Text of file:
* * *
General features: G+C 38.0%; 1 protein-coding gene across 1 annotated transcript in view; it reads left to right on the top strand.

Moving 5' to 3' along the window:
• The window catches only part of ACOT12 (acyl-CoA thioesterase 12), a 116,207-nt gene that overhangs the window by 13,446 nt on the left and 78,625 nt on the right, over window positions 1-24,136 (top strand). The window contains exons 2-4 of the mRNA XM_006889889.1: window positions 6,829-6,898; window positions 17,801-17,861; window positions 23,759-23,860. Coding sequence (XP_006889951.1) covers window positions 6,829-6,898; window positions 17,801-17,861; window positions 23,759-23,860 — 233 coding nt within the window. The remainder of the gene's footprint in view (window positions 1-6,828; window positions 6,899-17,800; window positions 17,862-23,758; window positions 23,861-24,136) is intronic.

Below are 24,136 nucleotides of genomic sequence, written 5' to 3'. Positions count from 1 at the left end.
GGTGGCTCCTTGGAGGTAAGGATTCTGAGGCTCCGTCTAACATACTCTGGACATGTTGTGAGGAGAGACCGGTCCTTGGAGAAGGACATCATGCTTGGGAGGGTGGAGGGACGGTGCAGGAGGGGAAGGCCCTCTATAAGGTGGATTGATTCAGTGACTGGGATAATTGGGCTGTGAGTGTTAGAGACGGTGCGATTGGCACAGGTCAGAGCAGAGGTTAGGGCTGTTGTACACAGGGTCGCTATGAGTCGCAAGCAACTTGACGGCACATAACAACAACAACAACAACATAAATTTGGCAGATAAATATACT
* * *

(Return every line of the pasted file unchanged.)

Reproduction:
General features: G+C 38.0%; 1 protein-coding gene across 1 annotated transcript in view; it reads left to right on the top strand.

Moving 5' to 3' along the window:
• The window catches only part of ACOT12 (acyl-CoA thioesterase 12), a 116,207-nt gene that overhangs the window by 13,446 nt on the left and 78,625 nt on the right, over window positions 1-24,136 (top strand). The window contains exons 2-4 of the mRNA XM_006889889.1: window positions 6,829-6,898; window positions 17,801-17,861; window positions 23,759-23,860. Coding sequence (XP_006889951.1) covers window positions 6,829-6,898; window positions 17,801-17,861; window positions 23,759-23,860 — 233 coding nt within the window. The remainder of the gene's footprint in view (window positions 1-6,828; window positions 6,899-17,800; window positions 17,862-23,758; window positions 23,861-24,136) is intronic.

Below are 24,136 nucleotides of genomic sequence, written 5' to 3'. Positions count from 1 at the left end.
GGTGGCTCCTTGGAGGTAAGGATTCTGAGGCTCCGTCTAACATACTCTGGACATGTTGTGAGGAGAGACCGGTCCTTGGAGAAGGACATCATGCTTGGGAGGGTGGAGGGACGGTGCAGGAGGGGAAGGCCCTCTATAAGGTGGATTGATTCAGTGACTGGGATAATTGGGCTGTGAGTGTTAGAGACGGTGCGATTGGCACAGGTCAGAGCAGAGGTTAGGGCTGTTGTACACAGGGTCGCTATGAGTCGCAAGCAACTTGACGGCACATAACAACAACAACAACAACATAAATTTGGCAGATAAATATACT